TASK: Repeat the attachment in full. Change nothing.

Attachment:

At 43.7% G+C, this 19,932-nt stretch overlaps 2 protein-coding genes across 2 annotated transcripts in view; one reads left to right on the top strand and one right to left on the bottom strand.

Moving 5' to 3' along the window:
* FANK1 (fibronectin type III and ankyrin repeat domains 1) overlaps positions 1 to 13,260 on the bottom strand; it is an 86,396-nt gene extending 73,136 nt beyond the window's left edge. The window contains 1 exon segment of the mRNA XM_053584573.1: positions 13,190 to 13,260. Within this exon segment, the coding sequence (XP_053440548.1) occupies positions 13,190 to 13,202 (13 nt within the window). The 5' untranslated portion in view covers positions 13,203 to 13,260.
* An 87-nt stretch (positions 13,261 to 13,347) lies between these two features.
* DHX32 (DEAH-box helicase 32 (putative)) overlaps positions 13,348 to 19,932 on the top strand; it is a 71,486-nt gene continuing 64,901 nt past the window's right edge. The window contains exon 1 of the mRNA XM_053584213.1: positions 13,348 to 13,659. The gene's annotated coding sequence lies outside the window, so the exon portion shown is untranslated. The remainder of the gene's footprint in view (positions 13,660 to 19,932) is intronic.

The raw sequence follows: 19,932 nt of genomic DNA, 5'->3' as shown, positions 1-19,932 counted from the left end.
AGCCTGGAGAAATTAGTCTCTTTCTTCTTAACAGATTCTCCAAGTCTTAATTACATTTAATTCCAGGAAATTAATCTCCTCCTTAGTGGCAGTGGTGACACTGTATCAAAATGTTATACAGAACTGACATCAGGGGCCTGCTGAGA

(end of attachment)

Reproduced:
At 43.7% G+C, this 19,932-nt stretch overlaps 2 protein-coding genes across 2 annotated transcripts in view; one reads left to right on the top strand and one right to left on the bottom strand.

Moving 5' to 3' along the window:
* FANK1 (fibronectin type III and ankyrin repeat domains 1) overlaps positions 1 to 13,260 on the bottom strand; it is an 86,396-nt gene extending 73,136 nt beyond the window's left edge. The window contains 1 exon segment of the mRNA XM_053584573.1: positions 13,190 to 13,260. Within this exon segment, the coding sequence (XP_053440548.1) occupies positions 13,190 to 13,202 (13 nt within the window). The 5' untranslated portion in view covers positions 13,203 to 13,260.
* An 87-nt stretch (positions 13,261 to 13,347) lies between these two features.
* DHX32 (DEAH-box helicase 32 (putative)) overlaps positions 13,348 to 19,932 on the top strand; it is a 71,486-nt gene continuing 64,901 nt past the window's right edge. The window contains exon 1 of the mRNA XM_053584213.1: positions 13,348 to 13,659. The gene's annotated coding sequence lies outside the window, so the exon portion shown is untranslated. The remainder of the gene's footprint in view (positions 13,660 to 19,932) is intronic.

The raw sequence follows: 19,932 nt of genomic DNA, 5'->3' as shown, positions 1-19,932 counted from the left end.
AGCCTGGAGAAATTAGTCTCTTTCTTCTTAACAGATTCTCCAAGTCTTAATTACATTTAATTCCAGGAAATTAATCTCCTCCTTAGTGGCAGTGGTGACACTGTATCAAAATGTTATACAGAACTGACATCAGGGGCCTGCTGAGA